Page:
So your husband has been watching the kids? And do you have anything else helping you?
Yes, my husband is with my kids but we need a 2 adult to 5 kids ratio, so we have one nanny who is quarantined as well.
What are your thoughts on the reopening of states?
If we open too early it will lead to a second rise which we have started seeing. We’re not scared of it—we know it’s going to happen. And as doctors, we get hit twice—the on the job health risk as well as financially. There is an expectation that physicians will volunteer to work for free [due to cutbacks]. It’s almost like a physician draft. [If] people don’t live in a hotspot or don’t know one of the people who have died or been affected, I don’t blame them [for wanting to open ASAP]. But your freedom can be deadly for the next person…and we don’t set boundaries between states.
What was the biggest challenge at the hospital when it was at its busiest?
Going into the hospital was just a lot of anxiety. You didn’t know what you were going to see day to day ,or what kind of equipment you would have to protect you (face masks, eye shields and gowns). Even skydivers have parachutes to protect them. [In this pandemic] you don’t even know if you’ll have your “parachute” as a healthcare worker.
Anything else you’d like to share?
I remember the devastation during fertility treatments, whenever something would delay my pregnancy possibilities and with COVID, they stopped doing [treatment] cycles because it was initially considered elective and they didn’t want to increase the risk of transmission to the fertility physicians, staff or patients. In the earliest of days so far COVID doesn’t seem to have widespread negative effects on pregnant women but as I mentioned before – we just don’t have enough data. My husband and I didn’t have COVID to deal with when we were going through our fertility treatments, but if a holiday or new medication delayed a cycle…those two weeks [of fertility] were considered golden and I always felt like I was wasting time. As a physician, we want people to stay home and not come in for anything unnecessary and infertility treatments have historically been considered “elective” because of insurance lack of coverage and the “choice” of having a baby, but we’re not telling people at home not to have sex and conceive that way. There has been discussion in the infertility community on how we can move forward and the infertility physicians recently started going back to cycles after weeks of closure. There are a lot of unfair things that happen in the infertility community and I see both sides of it as a fertility patient and a physician treating COVID patients.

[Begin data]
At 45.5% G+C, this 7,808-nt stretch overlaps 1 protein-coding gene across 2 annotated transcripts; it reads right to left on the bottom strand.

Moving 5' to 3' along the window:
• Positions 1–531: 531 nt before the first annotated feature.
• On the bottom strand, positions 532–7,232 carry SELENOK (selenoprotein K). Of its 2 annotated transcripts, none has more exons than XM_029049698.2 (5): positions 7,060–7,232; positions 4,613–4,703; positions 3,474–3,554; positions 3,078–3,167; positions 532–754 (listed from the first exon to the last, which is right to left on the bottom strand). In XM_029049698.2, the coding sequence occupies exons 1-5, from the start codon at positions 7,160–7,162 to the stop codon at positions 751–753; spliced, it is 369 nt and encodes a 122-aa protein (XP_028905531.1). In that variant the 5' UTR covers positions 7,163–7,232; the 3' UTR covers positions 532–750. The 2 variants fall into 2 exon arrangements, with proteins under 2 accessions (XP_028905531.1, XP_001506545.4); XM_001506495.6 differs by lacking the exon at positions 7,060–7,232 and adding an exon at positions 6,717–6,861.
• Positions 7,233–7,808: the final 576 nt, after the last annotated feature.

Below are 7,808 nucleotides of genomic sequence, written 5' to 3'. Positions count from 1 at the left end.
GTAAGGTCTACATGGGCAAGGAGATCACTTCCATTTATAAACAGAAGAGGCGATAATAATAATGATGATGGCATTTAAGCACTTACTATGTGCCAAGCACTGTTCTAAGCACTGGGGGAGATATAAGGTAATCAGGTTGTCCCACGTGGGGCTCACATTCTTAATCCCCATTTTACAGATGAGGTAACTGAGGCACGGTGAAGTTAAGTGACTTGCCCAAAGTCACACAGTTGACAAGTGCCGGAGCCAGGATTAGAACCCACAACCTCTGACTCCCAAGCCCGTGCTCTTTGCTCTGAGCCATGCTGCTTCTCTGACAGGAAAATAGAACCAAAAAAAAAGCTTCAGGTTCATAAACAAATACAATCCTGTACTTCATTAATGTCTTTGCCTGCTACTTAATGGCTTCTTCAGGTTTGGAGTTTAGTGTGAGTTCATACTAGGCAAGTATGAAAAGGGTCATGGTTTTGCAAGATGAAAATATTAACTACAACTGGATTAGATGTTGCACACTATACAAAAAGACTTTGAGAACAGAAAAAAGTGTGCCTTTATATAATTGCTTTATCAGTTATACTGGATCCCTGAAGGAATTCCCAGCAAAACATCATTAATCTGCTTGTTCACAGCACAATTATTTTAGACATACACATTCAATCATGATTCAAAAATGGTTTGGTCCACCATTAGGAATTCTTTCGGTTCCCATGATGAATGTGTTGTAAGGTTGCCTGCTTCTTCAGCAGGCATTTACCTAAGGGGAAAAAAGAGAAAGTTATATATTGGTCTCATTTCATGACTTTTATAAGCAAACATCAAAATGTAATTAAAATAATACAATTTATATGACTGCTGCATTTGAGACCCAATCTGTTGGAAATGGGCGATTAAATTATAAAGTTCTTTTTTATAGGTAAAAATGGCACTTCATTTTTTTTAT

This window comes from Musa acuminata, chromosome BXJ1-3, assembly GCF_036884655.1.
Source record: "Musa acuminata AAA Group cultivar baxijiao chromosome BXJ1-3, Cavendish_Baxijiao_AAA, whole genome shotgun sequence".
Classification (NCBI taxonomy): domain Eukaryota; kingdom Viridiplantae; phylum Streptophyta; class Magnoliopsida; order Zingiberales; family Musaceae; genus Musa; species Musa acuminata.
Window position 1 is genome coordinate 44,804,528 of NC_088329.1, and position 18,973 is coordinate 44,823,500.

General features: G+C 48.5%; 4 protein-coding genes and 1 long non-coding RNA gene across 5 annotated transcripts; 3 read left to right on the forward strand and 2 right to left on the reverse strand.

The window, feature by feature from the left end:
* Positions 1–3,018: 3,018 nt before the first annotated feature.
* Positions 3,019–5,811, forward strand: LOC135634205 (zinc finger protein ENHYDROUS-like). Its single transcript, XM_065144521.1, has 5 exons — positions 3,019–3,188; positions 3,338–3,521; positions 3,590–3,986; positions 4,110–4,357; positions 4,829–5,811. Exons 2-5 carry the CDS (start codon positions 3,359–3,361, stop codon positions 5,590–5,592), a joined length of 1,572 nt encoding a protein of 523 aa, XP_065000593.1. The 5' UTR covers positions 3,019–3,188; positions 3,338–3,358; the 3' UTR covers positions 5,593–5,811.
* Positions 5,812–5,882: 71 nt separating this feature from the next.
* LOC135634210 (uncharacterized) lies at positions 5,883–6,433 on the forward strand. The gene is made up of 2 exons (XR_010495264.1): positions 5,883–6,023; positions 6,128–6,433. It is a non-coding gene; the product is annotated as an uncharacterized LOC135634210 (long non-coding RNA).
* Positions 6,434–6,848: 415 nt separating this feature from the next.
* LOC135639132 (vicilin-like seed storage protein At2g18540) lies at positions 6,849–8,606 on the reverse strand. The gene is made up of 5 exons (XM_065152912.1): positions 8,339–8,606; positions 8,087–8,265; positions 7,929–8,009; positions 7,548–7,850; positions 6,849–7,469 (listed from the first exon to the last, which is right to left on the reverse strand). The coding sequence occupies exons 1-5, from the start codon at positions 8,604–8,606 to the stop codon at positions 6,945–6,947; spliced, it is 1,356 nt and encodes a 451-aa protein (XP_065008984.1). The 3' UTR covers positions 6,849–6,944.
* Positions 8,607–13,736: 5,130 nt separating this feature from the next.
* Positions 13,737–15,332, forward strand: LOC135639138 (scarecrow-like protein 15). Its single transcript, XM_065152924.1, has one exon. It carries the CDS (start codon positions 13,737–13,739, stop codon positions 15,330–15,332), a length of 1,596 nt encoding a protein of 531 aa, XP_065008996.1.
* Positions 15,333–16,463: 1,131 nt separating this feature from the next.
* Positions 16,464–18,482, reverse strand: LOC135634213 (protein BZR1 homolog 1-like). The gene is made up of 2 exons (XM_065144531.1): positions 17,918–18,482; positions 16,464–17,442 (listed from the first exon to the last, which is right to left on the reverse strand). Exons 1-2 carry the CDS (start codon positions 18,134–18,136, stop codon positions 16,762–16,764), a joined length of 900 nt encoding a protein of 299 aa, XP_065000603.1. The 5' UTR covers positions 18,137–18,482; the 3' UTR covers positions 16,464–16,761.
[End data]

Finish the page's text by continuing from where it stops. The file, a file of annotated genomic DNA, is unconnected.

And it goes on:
This original story was shared by The Local Moms Network Contributor Harvey Karp, M.D. Toddler truth: Tantrums usually peak at 18 to 24 months, subside a bit, then crest again around 3.5 years. So, knowing how to prevent—and quell—these meltdowns now will...
Sleep and skincare are two things that have become more important to many of us since becoming moms. Whether you’re waking up with babies, waiting up for teenagers, or simply burning the candle at both ends, good sleep is priceless. Skincare, too, becomes more...
A version of this story originally ran on Home with the Harrisons, and was written by Lindsey Harrison of New Canaan-Darien Moms. Credit: Donna Dolan With the holidays coming up, that means more crafts, artwork, gifts….and clutter. In order to start 2022 as...